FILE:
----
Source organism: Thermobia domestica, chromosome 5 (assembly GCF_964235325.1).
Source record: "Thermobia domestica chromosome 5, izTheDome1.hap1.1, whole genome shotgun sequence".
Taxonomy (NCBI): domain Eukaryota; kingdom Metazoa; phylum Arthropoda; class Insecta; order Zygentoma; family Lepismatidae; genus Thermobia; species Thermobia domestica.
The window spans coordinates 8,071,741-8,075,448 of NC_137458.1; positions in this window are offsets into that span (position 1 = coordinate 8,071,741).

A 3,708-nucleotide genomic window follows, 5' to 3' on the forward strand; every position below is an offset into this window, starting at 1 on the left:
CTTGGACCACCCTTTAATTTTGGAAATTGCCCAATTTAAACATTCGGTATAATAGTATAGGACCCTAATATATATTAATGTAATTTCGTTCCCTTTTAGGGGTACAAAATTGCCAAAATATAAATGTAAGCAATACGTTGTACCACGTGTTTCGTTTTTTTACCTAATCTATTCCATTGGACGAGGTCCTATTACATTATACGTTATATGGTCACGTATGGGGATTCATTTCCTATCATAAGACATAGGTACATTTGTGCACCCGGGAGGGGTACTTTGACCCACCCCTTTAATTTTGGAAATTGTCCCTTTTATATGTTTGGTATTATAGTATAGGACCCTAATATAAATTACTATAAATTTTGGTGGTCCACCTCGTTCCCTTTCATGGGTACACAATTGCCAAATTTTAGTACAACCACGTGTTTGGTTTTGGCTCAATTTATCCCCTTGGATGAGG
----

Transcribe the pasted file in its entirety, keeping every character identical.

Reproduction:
Source organism: Thermobia domestica, chromosome 5 (assembly GCF_964235325.1).
Source record: "Thermobia domestica chromosome 5, izTheDome1.hap1.1, whole genome shotgun sequence".
Taxonomy (NCBI): domain Eukaryota; kingdom Metazoa; phylum Arthropoda; class Insecta; order Zygentoma; family Lepismatidae; genus Thermobia; species Thermobia domestica.
The window spans coordinates 8,071,741-8,075,448 of NC_137458.1; positions in this window are offsets into that span (position 1 = coordinate 8,071,741).

A 3,708-nucleotide genomic window follows, 5' to 3' on the forward strand; every position below is an offset into this window, starting at 1 on the left:
CTTGGACCACCCTTTAATTTTGGAAATTGCCCAATTTAAACATTCGGTATAATAGTATAGGACCCTAATATATATTAATGTAATTTCGTTCCCTTTTAGGGGTACAAAATTGCCAAAATATAAATGTAAGCAATACGTTGTACCACGTGTTTCGTTTTTTTACCTAATCTATTCCATTGGACGAGGTCCTATTACATTATACGTTATATGGTCACGTATGGGGATTCATTTCCTATCATAAGACATAGGTACATTTGTGCACCCGGGAGGGGTACTTTGACCCACCCCTTTAATTTTGGAAATTGTCCCTTTTATATGTTTGGTATTATAGTATAGGACCCTAATATAAATTACTATAAATTTTGGTGGTCCACCTCGTTCCCTTTCATGGGTACACAATTGCCAAATTTTAGTACAACCACGTGTTTGGTTTTGGCTCAATTTATCCCCTTGGATGAGG